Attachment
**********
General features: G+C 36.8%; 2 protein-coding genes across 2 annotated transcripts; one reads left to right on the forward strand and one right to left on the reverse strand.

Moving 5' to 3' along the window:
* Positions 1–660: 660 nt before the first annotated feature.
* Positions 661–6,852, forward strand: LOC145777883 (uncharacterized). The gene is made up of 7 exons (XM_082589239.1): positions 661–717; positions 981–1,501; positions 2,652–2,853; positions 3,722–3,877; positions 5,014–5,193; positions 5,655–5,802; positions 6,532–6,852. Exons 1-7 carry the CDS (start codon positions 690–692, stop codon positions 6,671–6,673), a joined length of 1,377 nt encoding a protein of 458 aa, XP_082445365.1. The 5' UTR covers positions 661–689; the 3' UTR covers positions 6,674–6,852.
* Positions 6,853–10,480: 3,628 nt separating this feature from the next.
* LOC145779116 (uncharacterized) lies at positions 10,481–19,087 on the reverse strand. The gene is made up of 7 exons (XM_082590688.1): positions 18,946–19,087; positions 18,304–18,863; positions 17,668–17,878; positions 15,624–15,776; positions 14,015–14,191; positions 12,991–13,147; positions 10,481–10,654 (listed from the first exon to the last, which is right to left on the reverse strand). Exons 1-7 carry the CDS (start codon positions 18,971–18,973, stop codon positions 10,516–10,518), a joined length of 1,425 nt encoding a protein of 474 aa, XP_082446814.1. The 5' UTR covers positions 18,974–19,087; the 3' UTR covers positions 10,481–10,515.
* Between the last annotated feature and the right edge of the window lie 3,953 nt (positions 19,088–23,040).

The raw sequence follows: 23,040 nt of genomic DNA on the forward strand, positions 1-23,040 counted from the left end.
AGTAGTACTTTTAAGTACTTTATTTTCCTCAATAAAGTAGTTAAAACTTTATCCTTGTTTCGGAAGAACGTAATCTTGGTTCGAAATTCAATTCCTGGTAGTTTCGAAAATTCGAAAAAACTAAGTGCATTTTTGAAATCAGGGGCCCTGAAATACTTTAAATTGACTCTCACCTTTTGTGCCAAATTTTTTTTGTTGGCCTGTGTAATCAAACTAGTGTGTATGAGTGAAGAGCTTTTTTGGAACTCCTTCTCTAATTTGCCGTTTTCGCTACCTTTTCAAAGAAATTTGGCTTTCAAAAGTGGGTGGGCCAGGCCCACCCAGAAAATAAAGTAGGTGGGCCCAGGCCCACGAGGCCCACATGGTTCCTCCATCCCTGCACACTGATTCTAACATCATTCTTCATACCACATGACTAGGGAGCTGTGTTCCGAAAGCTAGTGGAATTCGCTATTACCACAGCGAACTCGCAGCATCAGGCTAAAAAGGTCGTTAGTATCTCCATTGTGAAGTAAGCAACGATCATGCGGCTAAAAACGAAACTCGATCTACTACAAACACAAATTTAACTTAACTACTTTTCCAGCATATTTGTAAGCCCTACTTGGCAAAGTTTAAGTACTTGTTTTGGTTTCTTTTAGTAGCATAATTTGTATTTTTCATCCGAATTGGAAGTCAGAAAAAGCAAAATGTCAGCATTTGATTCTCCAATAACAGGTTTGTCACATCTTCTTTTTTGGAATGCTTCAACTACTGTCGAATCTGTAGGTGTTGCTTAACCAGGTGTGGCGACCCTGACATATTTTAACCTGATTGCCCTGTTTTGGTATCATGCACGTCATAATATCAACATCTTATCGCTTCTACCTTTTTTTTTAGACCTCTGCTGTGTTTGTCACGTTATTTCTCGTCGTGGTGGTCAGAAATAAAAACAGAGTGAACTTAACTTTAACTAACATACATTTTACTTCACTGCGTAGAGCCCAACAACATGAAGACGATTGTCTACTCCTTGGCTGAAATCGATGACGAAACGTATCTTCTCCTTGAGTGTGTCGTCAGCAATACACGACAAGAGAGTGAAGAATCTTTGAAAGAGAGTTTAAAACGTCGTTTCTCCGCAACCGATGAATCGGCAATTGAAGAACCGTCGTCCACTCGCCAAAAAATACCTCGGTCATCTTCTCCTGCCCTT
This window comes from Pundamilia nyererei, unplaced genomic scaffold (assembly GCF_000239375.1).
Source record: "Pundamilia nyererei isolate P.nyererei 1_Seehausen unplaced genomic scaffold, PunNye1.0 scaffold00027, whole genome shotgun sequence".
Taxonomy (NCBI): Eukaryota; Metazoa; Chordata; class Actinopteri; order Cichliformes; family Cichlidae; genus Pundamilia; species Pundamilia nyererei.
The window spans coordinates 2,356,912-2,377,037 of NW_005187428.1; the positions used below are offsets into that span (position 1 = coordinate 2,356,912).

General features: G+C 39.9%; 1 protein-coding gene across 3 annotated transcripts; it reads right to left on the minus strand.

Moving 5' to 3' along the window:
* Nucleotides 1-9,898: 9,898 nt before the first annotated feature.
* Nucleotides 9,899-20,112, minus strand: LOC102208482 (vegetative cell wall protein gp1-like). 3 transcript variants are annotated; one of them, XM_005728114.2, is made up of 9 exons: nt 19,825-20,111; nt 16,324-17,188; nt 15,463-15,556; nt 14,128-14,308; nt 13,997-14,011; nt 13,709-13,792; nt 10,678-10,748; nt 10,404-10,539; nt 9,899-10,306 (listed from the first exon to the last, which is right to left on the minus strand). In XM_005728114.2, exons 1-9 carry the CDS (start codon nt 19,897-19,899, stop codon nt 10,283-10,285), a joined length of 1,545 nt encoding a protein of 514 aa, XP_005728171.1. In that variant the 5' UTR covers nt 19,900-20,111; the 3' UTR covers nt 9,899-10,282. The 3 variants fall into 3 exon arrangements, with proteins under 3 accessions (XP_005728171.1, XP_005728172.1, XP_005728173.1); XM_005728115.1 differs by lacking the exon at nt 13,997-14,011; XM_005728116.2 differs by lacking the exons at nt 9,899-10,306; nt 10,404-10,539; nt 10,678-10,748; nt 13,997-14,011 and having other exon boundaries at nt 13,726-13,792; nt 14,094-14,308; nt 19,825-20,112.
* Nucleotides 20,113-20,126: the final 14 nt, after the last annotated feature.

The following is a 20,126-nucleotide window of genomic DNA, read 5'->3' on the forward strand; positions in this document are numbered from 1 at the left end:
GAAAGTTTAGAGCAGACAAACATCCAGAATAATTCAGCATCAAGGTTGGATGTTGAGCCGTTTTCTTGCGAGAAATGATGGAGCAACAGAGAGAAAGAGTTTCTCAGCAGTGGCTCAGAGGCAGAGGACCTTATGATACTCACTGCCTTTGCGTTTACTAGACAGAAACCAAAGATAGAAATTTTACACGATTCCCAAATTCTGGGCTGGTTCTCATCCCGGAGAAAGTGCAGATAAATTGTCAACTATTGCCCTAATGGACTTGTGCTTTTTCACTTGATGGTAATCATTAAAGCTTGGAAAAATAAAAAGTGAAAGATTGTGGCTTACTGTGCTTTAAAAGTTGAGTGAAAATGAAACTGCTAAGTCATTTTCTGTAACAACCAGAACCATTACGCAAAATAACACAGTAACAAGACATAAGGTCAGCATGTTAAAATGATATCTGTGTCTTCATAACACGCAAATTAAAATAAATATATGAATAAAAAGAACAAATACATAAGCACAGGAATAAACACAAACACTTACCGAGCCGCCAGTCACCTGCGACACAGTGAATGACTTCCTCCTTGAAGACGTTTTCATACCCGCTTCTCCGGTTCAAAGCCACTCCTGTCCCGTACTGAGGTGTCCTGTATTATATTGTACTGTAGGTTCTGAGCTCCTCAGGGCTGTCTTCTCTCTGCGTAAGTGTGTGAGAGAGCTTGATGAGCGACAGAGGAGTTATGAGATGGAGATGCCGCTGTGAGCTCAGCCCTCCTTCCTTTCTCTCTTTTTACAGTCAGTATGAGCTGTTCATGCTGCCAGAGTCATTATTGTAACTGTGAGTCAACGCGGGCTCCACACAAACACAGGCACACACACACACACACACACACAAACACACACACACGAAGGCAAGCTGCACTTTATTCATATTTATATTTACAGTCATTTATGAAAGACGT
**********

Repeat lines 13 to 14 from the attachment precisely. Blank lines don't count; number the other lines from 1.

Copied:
The window spans coordinates 2,356,912-2,377,037 of NW_005187428.1; the positions used below are offsets into that span (position 1 = coordinate 2,356,912).

General features: G+C 39.9%; 1 protein-coding gene across 3 annotated transcripts; it reads right to left on the minus strand.